LCS Superintendent Dr. Crystal Edwards Continues to Innovate as She Leads

To speak with Dr. Crystal Edwards is to know, within moments, that she is passionate about learning and devoted to cultivating a love of learning amongst Lynchburg City School students. Since taking her post as the superintendent of LCS in April 2018, Dr. Edwards has skillfully led the school district through the unprecedented COVID-19 pandemic, established important community partnerships, and fronted and taken part in initiatives to support students in a variety of ways. Her extensive science background, comprehensive and thoughtful approach to education, and emphasis on creating authentic connections make her a unique and indispensable trailblazer in our community.

Edwards was born and raised in New Jersey, and she worked in five school divisions there before moving to Lynchburg with her husband, Brian, with whom she has a blended family of five children. Within a span of only 24 years, she moved from a high school science teacher position to a supervisor of science and math, then to a director of science and math, then to an assistant superintendent, and finally to a superintendent position. She went on to serve as superintendent of Lawrence Township Public Schools for seven years, and the school district was named a National District of Character in 2014 under her leadership.

“We really focused on good citizenship for our kids, our staff, and our families, and I just think that’s a very important accomplishment,” she recalled. “I’d love to do that down here as well.”

Since moving here, Edwards has been impressed by the sense of community and the level of community support, particularly for local students.

“Lynchburg has provided such a welcoming environment where there are so many people who are interested in helping our kids and who want to work with our schools,” she noted.

“For example, being here right at the time when Beacon of Hope was starting their ‘Stay Close, Go Far’ initiative and being part of helping kids get scholarships to go to college or attend community college for free was monumental. It’s a game changer for our kids.”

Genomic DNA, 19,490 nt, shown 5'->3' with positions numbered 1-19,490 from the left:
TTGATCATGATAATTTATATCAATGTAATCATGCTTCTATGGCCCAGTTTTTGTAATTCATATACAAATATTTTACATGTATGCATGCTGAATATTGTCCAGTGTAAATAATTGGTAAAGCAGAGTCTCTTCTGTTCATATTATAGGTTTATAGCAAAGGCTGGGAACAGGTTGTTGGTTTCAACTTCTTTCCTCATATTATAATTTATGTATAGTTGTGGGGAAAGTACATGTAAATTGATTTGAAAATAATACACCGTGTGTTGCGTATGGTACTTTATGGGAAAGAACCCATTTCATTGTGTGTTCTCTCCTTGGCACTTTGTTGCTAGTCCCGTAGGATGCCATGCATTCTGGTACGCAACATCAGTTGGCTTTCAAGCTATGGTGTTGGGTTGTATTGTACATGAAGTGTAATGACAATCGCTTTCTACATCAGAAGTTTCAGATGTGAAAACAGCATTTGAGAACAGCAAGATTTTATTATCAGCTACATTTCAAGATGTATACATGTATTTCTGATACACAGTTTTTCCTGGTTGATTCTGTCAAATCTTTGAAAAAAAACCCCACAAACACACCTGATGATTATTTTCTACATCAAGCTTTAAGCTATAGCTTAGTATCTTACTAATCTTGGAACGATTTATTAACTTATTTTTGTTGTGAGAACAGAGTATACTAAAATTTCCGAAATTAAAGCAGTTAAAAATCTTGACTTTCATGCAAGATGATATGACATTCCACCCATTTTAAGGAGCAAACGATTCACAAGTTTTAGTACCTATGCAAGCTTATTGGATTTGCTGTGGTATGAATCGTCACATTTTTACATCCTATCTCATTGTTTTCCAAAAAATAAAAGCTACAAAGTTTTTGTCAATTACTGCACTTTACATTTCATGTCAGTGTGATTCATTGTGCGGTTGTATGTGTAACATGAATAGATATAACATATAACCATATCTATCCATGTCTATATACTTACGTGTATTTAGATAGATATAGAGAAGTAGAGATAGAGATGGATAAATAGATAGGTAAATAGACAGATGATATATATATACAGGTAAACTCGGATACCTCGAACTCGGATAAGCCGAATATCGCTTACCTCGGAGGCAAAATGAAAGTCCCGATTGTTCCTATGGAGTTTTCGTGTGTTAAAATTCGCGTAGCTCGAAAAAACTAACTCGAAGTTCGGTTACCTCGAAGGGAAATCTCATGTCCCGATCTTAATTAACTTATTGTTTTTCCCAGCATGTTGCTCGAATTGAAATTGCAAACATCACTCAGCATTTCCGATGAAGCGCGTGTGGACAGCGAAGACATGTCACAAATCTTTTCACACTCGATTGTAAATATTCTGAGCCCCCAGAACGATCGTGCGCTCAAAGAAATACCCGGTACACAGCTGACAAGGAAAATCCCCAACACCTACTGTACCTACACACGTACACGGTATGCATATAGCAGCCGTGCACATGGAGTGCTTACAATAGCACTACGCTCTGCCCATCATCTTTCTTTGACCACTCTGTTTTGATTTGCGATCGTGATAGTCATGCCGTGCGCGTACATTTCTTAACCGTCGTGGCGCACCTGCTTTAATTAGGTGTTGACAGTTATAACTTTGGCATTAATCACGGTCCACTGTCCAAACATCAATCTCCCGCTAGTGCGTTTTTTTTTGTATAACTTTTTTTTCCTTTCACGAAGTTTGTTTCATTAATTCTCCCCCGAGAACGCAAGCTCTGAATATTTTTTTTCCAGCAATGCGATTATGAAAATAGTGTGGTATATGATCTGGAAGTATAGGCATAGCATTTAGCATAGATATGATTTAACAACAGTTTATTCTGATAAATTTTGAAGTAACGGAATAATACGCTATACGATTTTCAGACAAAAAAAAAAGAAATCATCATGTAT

Community, authenticity, and compassion are the cornerstones of Edwards’ approach to education.

“Being authentic with children and letting them know that we, as adults, also have down days, disappointments, and failures is so important,” she said. “I also always talk about ‘seven, eight, nine.’ Seven hours a day, a child spends with us [at school], and we give them a high-quality education during that time.

But it’s also important for them to get eight hours of sleep each night, and that leaves nine hours of family and community time. Many children are fortunate to have a family structure that just happens naturally, but we know that for some kids, that’s not the case. If they don’t have that structure, to some degree we can create it. That’s also a big part of what we do.”

Edwards is also a champion of her staff, noting that they are “fantastic” and that it is “important for them to share their stories and for a community to know
that a school division doesn’t revolve around a single person, but rather around a culture.”

This spirit of collaboration is the
beating heart of LCS’s new strategic plan, “Excellence by Design.”

“One of the big things that we’ve been doing is working with business partners and industry sectors here to help prepare our kids for the next level of jobs, particularly in this area,” Edwards said of the plan.

“We are taking a very deep dive into our curriculum and looking at how we can bring our business partners closer into our classrooms, particularly elementary and middle school classrooms. We’re looking at revamping the face of LCS, which is really exciting.”

Amidst this period of transformation—at LCS, in Lynchburg, and in the world at large—it is nice to know that there are sincere leaders like Dr. Crystal Edwards who see change as an opportunity to grow rather than as a threat to the status quo, who rise to the occasion time after time when the going gets tough, and who truly care about paving the way for future generations.

“I’m an introvert and am not always as comfortable as people might think I am, but I believe in myself and I’m all about helping other little learners grow to do the same thing,” she stated. “Helping develop the next leaders warms my heart.”